Utah: #COVID19 accomplishes what decency and logic couldn't: Puts final nail in Medicaid work requirements coffin.
One by one, the dozen or so states which had either already implemented work requirement programs for Medicaid expansion enrollees or which were planning on doing so have either "delayed" or dropped those requirements entirely, either by force due to a federal judge ruling against them, or "voluntarily" due to them seeing the writing on the wall and realizing that a federal judge was going to rule against them in the near future.
Every state except one, that is: Utah.
Utah passed ACA Medicaid expansion solidly back in 2018...and they passed a "clean" version, which was supposed to mean anyone earning up to 138% of the Federal Poverty Line would be eligible, and the program wouldn't have any barriers or hurdles like work requirements and so forth.
The state legislators and governor ignored that second part, however, and passed a complicated law/waiver request mess which, when the legal and regulatory dust settled, ended up meaning that they did finally implement Medicaid expansion in the end...but it did indeed include a work requirement provision, effective January 1st.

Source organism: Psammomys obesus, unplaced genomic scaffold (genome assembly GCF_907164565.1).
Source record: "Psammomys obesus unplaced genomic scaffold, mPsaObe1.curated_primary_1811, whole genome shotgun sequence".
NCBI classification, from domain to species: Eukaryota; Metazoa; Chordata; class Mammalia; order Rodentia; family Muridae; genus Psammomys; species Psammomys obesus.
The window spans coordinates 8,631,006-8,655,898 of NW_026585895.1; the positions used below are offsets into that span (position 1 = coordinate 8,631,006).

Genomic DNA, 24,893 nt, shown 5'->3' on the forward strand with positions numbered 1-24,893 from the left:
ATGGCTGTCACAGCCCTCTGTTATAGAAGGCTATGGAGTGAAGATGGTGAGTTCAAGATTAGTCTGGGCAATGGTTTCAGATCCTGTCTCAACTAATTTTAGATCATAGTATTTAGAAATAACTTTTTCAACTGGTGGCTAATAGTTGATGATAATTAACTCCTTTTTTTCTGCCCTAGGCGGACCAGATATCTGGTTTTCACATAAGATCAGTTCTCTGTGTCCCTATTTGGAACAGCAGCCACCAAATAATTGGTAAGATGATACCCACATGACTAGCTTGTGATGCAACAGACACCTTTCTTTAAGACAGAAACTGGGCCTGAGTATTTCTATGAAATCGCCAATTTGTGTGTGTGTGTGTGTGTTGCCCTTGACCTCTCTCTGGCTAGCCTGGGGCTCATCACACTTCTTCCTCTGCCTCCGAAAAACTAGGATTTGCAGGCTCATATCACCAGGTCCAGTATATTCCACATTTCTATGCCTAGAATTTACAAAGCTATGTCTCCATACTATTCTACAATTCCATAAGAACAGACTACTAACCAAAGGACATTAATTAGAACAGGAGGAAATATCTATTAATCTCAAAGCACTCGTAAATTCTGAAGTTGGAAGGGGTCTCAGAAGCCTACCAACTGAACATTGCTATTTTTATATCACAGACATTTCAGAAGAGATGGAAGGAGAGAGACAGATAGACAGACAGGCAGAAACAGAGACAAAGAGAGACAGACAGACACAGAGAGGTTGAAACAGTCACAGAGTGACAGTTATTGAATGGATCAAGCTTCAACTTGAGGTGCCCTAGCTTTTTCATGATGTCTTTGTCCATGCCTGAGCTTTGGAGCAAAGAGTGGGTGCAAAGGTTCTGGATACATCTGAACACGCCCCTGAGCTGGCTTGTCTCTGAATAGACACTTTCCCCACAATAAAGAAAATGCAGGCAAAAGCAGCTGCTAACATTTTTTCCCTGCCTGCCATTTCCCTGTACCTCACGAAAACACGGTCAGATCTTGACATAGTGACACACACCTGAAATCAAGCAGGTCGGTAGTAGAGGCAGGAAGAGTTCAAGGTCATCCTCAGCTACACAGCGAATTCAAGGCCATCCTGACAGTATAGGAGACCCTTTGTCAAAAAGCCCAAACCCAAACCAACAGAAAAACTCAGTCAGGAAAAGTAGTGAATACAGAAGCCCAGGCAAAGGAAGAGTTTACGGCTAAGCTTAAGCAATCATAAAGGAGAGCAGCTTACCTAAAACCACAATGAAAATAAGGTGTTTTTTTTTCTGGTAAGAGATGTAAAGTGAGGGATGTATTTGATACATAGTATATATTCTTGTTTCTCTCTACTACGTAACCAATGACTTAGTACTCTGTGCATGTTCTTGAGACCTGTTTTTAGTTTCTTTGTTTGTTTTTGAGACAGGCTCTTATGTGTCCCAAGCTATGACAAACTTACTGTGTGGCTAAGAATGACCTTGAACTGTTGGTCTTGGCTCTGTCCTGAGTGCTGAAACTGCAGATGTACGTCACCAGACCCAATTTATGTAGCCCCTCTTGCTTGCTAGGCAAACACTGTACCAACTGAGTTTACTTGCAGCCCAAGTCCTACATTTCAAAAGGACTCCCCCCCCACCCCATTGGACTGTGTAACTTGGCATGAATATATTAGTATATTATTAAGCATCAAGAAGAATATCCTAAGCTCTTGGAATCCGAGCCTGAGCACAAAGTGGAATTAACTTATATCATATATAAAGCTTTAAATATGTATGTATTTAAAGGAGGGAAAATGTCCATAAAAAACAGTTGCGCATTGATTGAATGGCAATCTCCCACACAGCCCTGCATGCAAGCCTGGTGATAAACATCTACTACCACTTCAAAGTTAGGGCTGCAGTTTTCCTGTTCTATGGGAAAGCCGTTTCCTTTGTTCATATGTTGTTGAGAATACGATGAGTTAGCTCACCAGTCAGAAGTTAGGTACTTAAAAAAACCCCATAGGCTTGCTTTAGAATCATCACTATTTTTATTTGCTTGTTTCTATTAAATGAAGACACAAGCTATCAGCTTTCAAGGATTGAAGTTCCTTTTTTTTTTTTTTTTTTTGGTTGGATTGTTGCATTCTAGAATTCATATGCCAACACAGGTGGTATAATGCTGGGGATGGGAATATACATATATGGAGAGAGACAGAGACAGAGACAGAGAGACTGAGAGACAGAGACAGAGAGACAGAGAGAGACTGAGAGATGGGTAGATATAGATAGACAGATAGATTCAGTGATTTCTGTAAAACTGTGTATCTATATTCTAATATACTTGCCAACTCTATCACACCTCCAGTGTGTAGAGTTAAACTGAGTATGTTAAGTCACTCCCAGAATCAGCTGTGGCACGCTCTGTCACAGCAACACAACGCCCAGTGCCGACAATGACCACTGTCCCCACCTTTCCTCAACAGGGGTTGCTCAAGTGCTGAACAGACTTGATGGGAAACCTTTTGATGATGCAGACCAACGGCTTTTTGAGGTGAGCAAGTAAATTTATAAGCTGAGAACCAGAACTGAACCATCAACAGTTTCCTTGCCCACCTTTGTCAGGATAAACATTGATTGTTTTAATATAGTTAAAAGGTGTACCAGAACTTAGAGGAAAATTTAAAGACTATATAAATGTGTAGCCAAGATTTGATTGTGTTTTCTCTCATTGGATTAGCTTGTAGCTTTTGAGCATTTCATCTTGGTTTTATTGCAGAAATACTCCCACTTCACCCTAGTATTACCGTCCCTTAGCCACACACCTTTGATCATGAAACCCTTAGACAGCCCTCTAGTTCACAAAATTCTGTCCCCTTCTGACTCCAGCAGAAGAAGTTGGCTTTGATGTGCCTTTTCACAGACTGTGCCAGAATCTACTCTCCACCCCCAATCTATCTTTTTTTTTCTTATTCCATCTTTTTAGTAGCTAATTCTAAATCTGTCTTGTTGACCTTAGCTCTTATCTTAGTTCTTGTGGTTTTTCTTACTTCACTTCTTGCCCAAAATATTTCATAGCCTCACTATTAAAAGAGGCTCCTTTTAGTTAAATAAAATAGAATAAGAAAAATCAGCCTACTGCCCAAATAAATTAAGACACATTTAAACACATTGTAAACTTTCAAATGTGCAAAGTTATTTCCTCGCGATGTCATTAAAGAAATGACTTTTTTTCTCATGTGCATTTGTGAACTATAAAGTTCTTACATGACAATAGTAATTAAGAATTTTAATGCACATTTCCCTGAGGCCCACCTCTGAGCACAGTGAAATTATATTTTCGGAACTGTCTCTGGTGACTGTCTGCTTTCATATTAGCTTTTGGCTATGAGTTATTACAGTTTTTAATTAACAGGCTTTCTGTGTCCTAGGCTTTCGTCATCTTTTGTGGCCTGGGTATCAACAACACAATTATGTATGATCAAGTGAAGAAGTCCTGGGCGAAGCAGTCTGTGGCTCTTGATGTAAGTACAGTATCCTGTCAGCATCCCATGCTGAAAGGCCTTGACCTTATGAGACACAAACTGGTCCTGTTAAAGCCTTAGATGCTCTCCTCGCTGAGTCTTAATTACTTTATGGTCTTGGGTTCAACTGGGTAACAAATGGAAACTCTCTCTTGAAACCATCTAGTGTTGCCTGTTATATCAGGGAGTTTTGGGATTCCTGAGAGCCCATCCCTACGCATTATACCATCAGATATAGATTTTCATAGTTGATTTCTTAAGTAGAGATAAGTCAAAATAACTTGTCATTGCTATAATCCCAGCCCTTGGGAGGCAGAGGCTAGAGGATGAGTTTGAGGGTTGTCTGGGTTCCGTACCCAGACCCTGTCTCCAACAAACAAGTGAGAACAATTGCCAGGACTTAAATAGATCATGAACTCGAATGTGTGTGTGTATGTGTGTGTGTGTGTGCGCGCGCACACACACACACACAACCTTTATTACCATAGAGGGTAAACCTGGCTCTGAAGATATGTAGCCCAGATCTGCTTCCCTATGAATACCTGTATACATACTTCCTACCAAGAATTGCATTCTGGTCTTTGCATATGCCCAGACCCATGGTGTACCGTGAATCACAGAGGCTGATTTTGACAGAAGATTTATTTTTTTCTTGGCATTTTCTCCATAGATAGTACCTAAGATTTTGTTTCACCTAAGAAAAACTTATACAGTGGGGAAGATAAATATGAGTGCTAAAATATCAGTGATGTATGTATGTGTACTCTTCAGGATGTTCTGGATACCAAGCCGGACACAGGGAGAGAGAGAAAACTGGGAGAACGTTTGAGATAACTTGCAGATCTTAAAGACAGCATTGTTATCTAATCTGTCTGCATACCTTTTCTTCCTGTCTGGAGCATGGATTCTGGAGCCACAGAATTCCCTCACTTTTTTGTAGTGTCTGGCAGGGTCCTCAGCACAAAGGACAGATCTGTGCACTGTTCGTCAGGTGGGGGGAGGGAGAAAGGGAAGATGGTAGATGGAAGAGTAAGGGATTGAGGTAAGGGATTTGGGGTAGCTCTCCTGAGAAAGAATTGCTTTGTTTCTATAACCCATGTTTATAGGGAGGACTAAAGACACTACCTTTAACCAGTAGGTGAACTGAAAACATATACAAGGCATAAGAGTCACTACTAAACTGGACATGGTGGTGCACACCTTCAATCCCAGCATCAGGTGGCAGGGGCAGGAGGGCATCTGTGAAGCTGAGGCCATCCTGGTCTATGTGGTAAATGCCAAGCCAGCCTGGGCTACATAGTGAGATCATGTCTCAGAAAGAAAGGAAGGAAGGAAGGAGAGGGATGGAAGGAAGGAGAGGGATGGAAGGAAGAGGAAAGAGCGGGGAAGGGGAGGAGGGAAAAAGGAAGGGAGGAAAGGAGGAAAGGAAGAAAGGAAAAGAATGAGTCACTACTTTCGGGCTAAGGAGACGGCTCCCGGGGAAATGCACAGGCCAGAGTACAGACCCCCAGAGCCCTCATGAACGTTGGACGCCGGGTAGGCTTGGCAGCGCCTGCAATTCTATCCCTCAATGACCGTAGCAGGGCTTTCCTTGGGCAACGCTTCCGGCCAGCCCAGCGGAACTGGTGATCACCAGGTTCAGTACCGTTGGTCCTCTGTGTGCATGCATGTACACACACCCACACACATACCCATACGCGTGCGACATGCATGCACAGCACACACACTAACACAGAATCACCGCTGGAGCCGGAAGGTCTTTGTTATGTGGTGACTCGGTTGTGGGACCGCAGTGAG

...which, after an absurd year-long saga, ended up lasting all of three months before they pulled the plug on the work requirement part yesterday:
Utah on Thursday suspended its Medicaid work requirement due to the coronavirus pandemic.
It was the only remaining state with an active Section 1115 waiver imposing work requirements on Medicaid expansion enrollees as a condition of keeping their coverage. The suspension was decided on Thursday morning, said Kolbi Young, a spokeswoman for the Utah Division of Medicaid and Health Financing.
Utah expansion enrollees were required to fill out an online job readiness assessment and participate in an online training program. Then they had to complete 48 job searches in the first 90 days of their Medicaid eligibility.
But Medicaid advocates said the requirement, which they opposed all along, clearly was no longer viable with the collapse of the job market as a result of the pandemic, which has closed many businesses.
"During this time of increasing cases of COVID-19, a 'Stay Safe, Stay Home' directive, and rising unemployment, it is important that Medicaid members be able to continue their health coverage," said Utah Medicaid Director Nate Checketts. "Suspending the community engagement requirement during this state of emergency recognizes the unique challenges created by this public health crisis."
Utah's full Medicaid expansion took effect Jan. 1, 2020, covering an estimated 120,000 adults with incomes up to 138% of the federal poverty level.
How much money, energy, time and bad-faith arguments went into this absurd, pointless exercise over the past fourteen months?
Sheesh. Good riddance. It's a shame that it took a global pandemic to knock sense into some people's heads, but so be it.